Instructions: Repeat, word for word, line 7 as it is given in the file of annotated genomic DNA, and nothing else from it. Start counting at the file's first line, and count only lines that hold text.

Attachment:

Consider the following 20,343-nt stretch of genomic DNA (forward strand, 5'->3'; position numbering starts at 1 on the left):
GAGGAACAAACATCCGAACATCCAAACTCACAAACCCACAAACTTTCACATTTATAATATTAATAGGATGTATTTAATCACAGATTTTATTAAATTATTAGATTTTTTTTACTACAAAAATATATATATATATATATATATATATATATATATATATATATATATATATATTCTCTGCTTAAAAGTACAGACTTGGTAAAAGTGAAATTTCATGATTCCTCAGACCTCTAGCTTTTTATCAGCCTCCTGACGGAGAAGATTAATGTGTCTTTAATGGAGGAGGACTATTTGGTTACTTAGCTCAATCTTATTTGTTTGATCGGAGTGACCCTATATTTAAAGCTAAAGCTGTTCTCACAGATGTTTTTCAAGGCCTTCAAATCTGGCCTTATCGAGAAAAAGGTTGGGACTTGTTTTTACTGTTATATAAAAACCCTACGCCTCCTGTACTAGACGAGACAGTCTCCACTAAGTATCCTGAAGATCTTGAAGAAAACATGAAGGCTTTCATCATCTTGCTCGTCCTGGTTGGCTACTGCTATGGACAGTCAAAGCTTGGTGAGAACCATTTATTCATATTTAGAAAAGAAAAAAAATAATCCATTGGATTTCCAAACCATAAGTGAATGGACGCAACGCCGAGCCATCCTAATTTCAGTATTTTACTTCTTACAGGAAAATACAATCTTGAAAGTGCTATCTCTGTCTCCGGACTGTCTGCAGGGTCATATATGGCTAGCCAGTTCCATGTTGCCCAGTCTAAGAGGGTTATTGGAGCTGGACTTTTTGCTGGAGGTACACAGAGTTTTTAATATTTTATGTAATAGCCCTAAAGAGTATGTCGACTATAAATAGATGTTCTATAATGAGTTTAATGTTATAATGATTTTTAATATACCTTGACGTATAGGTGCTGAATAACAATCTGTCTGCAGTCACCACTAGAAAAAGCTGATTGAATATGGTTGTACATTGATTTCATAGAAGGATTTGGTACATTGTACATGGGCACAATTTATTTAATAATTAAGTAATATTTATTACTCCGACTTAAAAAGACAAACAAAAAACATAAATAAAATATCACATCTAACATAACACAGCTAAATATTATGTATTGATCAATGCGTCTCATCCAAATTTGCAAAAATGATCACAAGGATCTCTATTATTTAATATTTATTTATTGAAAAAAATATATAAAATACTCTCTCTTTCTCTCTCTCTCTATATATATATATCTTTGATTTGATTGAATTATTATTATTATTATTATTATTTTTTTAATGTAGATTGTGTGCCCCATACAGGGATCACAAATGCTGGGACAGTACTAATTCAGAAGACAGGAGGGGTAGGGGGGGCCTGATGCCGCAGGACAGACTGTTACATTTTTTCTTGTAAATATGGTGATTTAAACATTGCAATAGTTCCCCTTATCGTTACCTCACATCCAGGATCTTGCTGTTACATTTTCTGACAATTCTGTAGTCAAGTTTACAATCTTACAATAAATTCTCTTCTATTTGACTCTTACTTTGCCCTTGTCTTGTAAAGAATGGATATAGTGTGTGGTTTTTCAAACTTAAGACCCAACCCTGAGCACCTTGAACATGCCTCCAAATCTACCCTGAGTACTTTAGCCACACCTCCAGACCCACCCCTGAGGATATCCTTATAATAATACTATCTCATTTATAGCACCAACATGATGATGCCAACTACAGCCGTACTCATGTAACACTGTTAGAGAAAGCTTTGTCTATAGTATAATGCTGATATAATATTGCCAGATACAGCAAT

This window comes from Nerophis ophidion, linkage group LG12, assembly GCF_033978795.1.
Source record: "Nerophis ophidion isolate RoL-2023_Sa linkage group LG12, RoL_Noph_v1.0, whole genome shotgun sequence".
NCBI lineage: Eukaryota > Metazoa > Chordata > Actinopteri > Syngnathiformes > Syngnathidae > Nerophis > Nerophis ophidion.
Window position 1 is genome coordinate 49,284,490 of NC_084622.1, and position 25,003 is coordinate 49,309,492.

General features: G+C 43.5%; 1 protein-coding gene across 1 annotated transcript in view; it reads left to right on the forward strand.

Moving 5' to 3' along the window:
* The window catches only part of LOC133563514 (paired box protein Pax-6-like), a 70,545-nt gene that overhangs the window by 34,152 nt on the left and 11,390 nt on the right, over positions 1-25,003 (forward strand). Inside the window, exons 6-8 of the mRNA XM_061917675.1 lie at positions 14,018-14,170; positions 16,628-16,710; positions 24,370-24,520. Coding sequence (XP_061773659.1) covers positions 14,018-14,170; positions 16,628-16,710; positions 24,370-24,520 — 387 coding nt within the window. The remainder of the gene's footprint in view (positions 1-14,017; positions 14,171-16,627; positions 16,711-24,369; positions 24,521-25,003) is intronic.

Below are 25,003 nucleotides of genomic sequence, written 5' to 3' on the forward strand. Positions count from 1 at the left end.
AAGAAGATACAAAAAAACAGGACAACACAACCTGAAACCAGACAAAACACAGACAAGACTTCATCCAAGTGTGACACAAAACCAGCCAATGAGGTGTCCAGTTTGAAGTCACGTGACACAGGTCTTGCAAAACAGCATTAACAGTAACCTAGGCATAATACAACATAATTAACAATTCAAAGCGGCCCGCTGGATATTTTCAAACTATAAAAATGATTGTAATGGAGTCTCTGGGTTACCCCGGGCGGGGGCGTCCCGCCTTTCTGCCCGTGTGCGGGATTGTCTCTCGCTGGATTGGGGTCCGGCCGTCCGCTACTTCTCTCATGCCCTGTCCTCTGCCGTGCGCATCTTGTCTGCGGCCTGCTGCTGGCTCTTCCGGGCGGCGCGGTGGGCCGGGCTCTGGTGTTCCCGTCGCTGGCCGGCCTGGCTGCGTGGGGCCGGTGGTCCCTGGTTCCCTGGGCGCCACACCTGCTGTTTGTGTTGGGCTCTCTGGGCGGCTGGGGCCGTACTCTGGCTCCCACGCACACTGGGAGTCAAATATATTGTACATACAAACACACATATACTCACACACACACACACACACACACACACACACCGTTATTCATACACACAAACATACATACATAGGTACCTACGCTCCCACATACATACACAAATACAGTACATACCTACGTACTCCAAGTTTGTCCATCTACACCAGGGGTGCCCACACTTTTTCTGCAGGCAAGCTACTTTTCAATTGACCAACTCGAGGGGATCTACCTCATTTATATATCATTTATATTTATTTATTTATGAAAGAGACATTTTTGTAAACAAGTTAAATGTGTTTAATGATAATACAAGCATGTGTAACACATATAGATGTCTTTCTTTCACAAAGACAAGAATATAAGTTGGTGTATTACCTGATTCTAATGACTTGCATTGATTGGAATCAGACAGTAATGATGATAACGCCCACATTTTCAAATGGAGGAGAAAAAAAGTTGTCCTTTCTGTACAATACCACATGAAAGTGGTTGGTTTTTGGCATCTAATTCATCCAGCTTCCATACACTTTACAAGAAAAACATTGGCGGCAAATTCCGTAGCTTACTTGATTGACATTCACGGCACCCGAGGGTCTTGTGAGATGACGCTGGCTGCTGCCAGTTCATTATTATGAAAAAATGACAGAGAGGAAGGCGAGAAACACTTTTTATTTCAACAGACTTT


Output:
General features: G+C 43.5%; 1 protein-coding gene across 1 annotated transcript in view; it reads left to right on the forward strand.